11.7.2012

The Toys That Make Us Stupid.

Why look around and take an interest in what is going on around you when you can look down at four inches of rectangular technology in your hand?

That’s somehow become the silliness we believe.

People don’t matter.  Ideas aren’t worth listening to.  Conversation is too much effort.  Events take too long.

Your toys are making you stupid.

The smartphone in your pocket. The tablet on your nightstand. The bluetooth watch on your wrist.

They make escaping reality all too easy.

  • You don’t need to listen to anyone who disagrees with you. Instead of having an engaging conversation, you just need to find people who back up your opinion — even if you’re both completely wrong.
  • You don’t need to stop and enjoy what is going on right now. Instead of detaching from business and the other stress on your time, you are always connected to people who need something from you.

Over time, you forget how to act like a person. How to talk with other people. How to learn and engage and disagree and negotiate.

Blame it on the technology you can’t live without.

That same technology is making you ineffective at growing your business, asking for help, and getting other people involved in making you successful.

And instead of being emotionally intelligent you act like a Neanderthal.

Look. You don’t need to live in the Dark Ages to be great at dealing with other people. But you do need to realize that selfishly avoiding people so you can read more text off a four-inch smartphone isn’t mentally healthy.  It really is stupid.

Every once in a while you just need to step back and rethink what is important.

If you’re getting stupid, you need to change.

Buy your toys.  Use them.  Buy some more.

But evolve as a person.  As a leader.  As an executive.

  1. Find out what makes out other people tick.
  2. Make new friends with people you “don’t get” yet.
  3. Send thank-you notes to people who are kind to you.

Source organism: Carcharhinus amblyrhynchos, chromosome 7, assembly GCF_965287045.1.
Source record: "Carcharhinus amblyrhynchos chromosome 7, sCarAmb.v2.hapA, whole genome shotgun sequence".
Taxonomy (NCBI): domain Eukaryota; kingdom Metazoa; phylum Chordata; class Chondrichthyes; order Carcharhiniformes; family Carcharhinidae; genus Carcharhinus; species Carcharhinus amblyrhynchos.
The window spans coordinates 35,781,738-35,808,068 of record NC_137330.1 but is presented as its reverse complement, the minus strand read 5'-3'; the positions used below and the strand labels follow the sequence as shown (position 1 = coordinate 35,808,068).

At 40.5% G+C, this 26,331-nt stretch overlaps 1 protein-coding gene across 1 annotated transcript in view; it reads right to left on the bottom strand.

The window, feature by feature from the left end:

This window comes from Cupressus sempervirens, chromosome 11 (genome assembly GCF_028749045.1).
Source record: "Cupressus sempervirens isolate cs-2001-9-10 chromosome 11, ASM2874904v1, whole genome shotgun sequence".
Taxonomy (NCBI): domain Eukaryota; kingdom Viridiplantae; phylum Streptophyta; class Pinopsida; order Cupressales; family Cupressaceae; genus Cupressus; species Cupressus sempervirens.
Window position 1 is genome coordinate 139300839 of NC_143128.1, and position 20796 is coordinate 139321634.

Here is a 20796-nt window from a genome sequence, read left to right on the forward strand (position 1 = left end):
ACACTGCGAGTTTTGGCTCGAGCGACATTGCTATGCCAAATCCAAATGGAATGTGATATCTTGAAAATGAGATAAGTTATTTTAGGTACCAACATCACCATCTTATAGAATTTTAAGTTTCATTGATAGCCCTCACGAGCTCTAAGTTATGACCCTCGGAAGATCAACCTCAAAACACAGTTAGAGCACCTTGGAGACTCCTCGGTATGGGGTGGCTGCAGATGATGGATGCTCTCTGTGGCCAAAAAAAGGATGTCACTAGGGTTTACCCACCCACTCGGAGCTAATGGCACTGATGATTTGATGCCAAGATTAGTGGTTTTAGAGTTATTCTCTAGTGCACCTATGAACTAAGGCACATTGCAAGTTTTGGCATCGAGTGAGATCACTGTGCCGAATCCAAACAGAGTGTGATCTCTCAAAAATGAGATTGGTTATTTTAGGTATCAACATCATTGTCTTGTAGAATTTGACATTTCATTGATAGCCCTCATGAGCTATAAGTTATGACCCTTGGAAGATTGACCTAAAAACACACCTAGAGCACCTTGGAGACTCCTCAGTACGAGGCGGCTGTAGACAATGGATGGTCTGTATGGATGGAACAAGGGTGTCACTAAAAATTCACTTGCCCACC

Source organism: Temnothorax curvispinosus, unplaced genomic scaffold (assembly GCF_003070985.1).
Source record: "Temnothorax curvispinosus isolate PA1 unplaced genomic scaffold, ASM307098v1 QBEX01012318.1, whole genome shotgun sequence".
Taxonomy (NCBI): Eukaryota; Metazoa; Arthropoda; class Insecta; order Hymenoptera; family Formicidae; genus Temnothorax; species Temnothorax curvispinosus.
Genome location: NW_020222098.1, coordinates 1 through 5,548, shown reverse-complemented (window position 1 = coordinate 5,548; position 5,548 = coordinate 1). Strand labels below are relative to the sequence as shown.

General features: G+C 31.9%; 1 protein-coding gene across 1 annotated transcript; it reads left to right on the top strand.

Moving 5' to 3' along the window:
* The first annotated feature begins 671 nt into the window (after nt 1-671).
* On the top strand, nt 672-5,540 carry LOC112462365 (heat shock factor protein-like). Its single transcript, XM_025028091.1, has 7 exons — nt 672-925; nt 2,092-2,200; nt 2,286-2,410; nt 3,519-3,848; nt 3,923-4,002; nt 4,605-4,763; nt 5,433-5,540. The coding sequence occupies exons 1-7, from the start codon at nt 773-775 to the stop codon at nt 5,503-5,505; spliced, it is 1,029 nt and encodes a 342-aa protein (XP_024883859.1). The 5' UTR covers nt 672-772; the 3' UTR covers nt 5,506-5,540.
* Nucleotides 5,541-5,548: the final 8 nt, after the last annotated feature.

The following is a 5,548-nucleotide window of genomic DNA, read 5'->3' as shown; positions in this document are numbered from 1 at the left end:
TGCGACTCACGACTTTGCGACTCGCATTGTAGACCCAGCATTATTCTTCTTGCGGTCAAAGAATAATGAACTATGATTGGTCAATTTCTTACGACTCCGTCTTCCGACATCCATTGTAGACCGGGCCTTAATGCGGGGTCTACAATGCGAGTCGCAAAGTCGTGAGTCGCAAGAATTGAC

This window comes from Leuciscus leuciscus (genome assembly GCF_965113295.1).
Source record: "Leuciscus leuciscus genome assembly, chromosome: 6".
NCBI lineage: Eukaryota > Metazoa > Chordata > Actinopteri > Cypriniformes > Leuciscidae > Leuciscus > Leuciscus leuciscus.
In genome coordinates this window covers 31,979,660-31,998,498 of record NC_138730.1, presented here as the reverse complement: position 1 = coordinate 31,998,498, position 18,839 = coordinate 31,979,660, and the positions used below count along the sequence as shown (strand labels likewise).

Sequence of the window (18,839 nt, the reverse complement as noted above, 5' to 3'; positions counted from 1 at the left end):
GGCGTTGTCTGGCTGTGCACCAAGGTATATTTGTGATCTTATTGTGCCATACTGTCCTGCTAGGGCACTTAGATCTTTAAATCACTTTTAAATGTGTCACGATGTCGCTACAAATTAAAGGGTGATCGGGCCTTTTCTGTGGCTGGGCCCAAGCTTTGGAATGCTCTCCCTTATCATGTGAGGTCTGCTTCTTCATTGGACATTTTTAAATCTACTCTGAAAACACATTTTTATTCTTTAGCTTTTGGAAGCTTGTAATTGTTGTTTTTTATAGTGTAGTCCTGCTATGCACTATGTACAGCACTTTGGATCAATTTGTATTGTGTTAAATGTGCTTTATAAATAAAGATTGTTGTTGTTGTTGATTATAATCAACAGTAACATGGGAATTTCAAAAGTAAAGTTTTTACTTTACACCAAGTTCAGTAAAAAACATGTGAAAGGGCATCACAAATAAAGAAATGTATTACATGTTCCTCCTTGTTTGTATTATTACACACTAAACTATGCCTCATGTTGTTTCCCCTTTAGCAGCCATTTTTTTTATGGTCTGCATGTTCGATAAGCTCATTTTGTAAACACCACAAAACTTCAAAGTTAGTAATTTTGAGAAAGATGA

4. Call someone each day to just “check in” on them.
  5. Stop debating and ask “what makes you say that?”.

Stop hiding behind your need to check another email or make that one more call.

Don’t be stupid.


  • http://twitter.com/JeffersonJon Jon Jefferson

    The idea of “thank you notes” has become so out of the norm now. I have been training myself lately to get in the habit of something so simple. It is kinda crazy that we have to reteach ourselves stuff like this.

    • http://www.DanWaldschmidt.com/ Dan Waldschmidt

      And the impact is wildly effective… Imagine that: “a personal touch”.

      It works. BIG TIME.

      Dan

  • http://twitter.com/ShivaeStudios Tiffany Ross

    That’s great and all, unless you fall into the category of people that can NOT carry on normal relationships with other people due to various mental/social disabilities. For some of us, this is the only way we CAN communicate with others, otherwise we wouldn’t do it at all.

    • http://www.DanWaldschmidt.com/ Dan Waldschmidt

      All my best to you, Tiffany. I didn’t mean to offend you. I meant to scold those who know better. That you are trying to communicate is a amazing testimonial.

      Dan

  • tackses

    I’m reading this on a small screen.

    • http://www.DanWaldschmidt.com/ Dan Waldschmidt

      HaHaHa…. Touche.

      Dan

  • Darren

    I now make it a point to put my “small screen” away when I am in meetings. When people come to speak with me, they get my full attention.

    We have even instigated “email-free fridays” on a monthly basis to try and prevent the level of overload (and improve the humanity) of our business.

    Another great post Dan!

    • http://www.DanWaldschmidt.com/ Dan Waldschmidt

      I try to do the same thing, Darren. I flip my phone over and attempt like madness to put the ringer on vibrate… ‘Tis hard at times. But I’m working on getting better at it.

      Dan

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